Bridgestone Cycle Industries, Tokyo, 1952-70
The name 'Bridgestone' is a literal English translation of the founder's name, Shojiro Ishibashi. Ishi= stone, and bashi=bridge which I thought was rather clever and possibly hinted at early ambitions in the export market. I also find it a bit sad that on the Bridgestone corporate web site history (see this link), there is no mention at all about their motorcycles, but rather just their tires. They do make nice tires, but they also made some really nice motorcycles, of which one would think they would still be quite proud.
Bridgestone had been in the rubber and tire business since 1935 under the Asahi Corporation name and was quite successful throughout Asia. Immediately following WWII, their overseas business was gone and their offices in Tokyo bombed out, but they did still have intact tire manufacturing capacity which allowed them to resume production immediately after the ending of hostilities. Recently, Bridgestone bought Firestone making them the world's largest tire manufacture so clearly they have done well. Bridgestone introduced a line of bicycles in 1946 (which I think they may still make) and then engine powered bicycles in 1949 using a clip-on engine sourced from Fuji Seimintsu Joygo (which is now a part of the Nissan group of companies). Actual motorcycles were introduced in 1958 beginning with the 'Champion' which was a 50cc 2 stroke with pressed steel frame and 3 speed gearbox, and a fully shrouded engine that was fan cooled.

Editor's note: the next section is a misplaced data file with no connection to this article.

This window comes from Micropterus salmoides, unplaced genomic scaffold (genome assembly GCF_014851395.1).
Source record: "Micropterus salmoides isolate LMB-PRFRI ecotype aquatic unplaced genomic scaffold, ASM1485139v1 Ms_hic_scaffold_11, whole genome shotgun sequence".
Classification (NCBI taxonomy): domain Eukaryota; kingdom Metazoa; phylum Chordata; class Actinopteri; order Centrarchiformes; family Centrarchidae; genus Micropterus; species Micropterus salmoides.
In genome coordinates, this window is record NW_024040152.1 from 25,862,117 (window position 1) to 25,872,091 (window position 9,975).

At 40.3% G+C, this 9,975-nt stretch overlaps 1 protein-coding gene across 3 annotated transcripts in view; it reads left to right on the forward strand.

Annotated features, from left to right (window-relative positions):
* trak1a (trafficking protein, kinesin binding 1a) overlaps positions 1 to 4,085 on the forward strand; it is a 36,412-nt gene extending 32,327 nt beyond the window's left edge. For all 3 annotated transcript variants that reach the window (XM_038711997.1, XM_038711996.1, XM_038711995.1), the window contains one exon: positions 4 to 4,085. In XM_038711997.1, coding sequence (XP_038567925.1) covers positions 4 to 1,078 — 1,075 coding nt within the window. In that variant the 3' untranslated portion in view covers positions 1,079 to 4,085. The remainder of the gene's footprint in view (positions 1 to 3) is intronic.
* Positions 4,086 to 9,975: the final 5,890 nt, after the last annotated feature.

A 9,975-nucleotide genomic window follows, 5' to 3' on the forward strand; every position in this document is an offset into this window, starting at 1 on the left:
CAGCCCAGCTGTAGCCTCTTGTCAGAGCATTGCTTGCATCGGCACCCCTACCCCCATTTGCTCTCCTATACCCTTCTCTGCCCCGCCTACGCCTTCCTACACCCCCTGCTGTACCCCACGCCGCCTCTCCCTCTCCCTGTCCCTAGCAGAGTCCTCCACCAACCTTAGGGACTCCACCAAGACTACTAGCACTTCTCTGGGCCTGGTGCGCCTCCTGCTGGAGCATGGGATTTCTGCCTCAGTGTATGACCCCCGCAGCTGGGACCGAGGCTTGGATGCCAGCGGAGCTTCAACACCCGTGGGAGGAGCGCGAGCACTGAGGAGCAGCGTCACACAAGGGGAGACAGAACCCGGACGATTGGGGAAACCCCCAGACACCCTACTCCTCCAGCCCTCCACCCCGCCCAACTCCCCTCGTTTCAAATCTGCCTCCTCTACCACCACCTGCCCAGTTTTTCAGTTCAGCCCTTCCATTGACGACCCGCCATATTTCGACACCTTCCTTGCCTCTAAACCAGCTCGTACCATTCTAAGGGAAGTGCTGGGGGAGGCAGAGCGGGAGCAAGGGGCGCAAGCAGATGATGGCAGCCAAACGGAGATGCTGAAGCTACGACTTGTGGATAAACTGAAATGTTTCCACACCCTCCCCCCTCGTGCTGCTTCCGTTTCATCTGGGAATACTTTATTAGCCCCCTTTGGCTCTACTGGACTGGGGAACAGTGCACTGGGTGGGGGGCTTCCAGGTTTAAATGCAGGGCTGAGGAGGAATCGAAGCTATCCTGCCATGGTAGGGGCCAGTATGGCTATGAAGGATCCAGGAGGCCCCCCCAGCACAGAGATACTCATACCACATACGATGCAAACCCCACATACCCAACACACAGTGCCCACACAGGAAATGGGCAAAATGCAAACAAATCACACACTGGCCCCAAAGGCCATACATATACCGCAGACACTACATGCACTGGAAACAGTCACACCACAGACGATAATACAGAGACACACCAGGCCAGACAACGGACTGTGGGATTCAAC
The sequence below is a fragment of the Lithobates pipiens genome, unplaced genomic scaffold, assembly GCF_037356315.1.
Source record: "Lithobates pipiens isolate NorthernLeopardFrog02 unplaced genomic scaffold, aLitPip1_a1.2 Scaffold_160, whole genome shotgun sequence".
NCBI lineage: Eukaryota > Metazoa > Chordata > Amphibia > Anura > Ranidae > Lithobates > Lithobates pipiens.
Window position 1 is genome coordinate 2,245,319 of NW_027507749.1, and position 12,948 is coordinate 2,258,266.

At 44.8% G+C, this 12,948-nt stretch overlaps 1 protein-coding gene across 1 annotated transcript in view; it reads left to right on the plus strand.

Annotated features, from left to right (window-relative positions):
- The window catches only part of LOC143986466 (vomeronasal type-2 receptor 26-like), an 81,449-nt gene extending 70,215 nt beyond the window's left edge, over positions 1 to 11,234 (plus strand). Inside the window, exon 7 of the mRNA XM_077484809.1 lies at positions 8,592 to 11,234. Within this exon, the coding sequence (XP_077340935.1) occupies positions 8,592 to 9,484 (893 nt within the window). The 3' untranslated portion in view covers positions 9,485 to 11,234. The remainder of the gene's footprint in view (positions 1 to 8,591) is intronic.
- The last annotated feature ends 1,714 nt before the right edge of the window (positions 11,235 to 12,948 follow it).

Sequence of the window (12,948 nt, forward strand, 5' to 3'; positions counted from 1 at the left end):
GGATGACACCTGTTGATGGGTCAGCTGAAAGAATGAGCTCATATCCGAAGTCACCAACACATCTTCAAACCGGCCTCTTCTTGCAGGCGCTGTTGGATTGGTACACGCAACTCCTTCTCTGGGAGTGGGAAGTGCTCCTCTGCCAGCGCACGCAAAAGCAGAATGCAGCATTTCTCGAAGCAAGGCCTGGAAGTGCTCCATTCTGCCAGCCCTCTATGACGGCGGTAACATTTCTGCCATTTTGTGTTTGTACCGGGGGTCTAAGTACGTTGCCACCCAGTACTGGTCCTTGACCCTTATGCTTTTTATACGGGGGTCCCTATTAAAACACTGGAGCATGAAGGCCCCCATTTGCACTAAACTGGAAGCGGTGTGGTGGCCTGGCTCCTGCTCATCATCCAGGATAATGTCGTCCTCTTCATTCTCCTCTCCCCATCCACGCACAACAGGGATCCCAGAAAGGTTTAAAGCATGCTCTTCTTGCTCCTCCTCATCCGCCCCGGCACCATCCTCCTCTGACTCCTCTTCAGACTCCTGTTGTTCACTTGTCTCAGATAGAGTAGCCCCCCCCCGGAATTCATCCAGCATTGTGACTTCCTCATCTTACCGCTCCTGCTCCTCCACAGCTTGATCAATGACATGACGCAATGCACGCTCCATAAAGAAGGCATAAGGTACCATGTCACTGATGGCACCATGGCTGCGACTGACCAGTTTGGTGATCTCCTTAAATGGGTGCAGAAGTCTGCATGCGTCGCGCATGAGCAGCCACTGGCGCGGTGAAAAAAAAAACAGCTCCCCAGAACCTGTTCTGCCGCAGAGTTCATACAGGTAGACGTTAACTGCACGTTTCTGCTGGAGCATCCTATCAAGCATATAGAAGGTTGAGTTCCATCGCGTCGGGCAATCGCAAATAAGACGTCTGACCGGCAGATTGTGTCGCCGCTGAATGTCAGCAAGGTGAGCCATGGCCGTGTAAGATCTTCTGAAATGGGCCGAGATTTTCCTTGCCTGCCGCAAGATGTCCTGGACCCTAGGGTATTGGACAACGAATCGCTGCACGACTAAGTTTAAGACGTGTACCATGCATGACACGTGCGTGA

The USA distributor was Rockford Motors in Illinois, initially via catalogue sales through Aldens of Chicago. The 'Champion' line was sold as the 'Super 7' and as well a step through was offered called the 'BS-50 Homer'.
The late 1950's and early 1960's saw many Japanese motorcycle manufacturing companies fail and Bridgestone was able to take advantage of the bankruptcy of Lilac and Tohatsu. The infusion of skilled engineers and technology from both failed companies resulted in a new Bridgestone product line with a number of innovative features (chrome plated cylinder bores and rotary valves for example) in 1964 and this product line largely continued unchanged till the end of production.
Two popular models sold exported globally were the 350 GTR which was a 37hp, aircooled 345cc 2 stroke twin, and the DT175 20 hp low pipe, and the 175 Hurricane scrambler version with high pipes and the same engine specifications. 100cc, 90 cc, 60cc and 50cc models were also sold.
While successful, Bridgestone motorcycles were expensive relative to their competition, and it appears that the tire sales side of the business was more lucrative than the motorcycle side, so a decision was made to end motorcycle production in 1970 or 1971. Manufacturing rights for the 60cc and 100cc mini-bikes were sold to a company in Taiwan and these continued to be imported into the USA as Rockford 'Chibi, 'Taka' and 'Tora' till 1975.
There are many Bridgestone sites on the web, including one at this link.